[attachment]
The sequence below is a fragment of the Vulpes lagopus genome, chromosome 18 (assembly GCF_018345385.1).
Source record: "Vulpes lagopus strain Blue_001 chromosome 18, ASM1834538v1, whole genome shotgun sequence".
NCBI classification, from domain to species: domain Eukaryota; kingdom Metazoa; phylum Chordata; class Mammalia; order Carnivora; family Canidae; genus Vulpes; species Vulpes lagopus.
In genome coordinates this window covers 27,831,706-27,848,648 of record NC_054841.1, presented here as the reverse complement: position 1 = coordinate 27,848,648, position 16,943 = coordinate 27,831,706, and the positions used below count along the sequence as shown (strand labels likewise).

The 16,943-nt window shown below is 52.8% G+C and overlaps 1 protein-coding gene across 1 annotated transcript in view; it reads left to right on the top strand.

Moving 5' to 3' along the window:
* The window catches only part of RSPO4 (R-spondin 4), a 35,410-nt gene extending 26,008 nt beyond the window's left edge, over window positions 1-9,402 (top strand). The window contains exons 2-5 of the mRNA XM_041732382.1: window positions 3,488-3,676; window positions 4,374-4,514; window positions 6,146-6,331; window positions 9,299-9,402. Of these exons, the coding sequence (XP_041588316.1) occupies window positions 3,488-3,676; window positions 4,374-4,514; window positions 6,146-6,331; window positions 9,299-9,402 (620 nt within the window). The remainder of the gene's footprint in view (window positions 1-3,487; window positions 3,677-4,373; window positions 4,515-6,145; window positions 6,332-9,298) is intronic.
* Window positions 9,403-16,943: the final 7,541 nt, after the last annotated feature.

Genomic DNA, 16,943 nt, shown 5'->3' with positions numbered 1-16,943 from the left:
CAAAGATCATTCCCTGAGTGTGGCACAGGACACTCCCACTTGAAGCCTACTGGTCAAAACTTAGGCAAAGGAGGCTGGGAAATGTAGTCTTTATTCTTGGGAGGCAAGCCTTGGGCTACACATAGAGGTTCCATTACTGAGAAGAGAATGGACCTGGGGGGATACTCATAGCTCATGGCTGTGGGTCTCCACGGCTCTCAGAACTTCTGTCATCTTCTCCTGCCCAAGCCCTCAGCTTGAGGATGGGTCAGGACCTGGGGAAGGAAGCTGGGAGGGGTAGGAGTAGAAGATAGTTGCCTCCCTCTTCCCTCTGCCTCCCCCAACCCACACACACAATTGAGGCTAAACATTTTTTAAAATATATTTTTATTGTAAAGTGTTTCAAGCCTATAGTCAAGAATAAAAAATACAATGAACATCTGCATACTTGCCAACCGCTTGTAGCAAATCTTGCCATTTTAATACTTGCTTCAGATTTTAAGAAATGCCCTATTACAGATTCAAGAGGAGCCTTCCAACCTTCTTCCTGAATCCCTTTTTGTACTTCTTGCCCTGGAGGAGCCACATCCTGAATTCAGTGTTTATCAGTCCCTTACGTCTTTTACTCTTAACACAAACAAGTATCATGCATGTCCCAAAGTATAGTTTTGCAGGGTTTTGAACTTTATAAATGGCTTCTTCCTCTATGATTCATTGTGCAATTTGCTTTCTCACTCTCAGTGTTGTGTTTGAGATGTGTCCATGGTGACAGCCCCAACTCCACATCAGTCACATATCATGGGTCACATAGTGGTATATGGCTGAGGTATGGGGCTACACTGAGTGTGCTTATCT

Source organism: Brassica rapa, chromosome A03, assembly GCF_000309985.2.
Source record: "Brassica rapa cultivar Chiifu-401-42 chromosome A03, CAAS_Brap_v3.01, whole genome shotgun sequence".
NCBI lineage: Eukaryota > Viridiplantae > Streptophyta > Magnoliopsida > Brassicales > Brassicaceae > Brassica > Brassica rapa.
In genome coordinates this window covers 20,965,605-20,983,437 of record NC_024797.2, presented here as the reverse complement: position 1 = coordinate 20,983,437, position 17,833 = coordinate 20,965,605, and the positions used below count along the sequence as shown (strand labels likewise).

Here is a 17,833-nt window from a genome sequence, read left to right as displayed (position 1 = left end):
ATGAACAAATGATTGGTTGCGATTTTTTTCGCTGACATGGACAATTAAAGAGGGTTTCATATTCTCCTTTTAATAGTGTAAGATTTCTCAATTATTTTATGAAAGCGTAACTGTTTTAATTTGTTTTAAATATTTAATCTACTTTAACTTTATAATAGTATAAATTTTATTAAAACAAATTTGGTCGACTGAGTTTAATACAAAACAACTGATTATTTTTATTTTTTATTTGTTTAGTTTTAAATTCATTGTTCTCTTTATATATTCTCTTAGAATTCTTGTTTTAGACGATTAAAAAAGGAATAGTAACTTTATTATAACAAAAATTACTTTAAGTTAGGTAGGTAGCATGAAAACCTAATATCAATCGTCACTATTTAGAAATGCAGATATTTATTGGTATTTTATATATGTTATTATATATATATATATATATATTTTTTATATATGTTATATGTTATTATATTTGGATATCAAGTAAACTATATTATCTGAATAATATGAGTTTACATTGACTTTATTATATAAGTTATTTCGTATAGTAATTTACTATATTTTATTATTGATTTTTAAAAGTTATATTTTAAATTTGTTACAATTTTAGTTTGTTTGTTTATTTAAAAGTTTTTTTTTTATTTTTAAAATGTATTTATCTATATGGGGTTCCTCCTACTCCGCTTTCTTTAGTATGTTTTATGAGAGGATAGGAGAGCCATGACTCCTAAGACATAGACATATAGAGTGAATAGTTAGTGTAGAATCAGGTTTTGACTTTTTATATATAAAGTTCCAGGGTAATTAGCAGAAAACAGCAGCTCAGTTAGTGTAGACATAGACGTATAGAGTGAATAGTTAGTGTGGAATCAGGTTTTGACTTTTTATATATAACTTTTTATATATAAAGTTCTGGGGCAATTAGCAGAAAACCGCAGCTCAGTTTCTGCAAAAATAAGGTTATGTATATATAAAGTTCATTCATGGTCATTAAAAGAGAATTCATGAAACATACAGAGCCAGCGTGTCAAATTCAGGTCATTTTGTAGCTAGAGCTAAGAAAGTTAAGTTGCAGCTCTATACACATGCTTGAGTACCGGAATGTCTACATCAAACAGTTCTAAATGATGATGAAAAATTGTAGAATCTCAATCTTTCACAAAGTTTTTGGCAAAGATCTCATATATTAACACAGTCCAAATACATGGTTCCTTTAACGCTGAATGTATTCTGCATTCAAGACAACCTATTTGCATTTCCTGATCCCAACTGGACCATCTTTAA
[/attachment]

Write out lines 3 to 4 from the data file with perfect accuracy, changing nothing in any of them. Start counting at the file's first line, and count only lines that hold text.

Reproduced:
NCBI classification, from domain to species: domain Eukaryota; kingdom Metazoa; phylum Chordata; class Mammalia; order Carnivora; family Canidae; genus Vulpes; species Vulpes lagopus.
In genome coordinates this window covers 27,831,706-27,848,648 of record NC_054841.1, presented here as the reverse complement: position 1 = coordinate 27,848,648, position 16,943 = coordinate 27,831,706, and the positions used below count along the sequence as shown (strand labels likewise).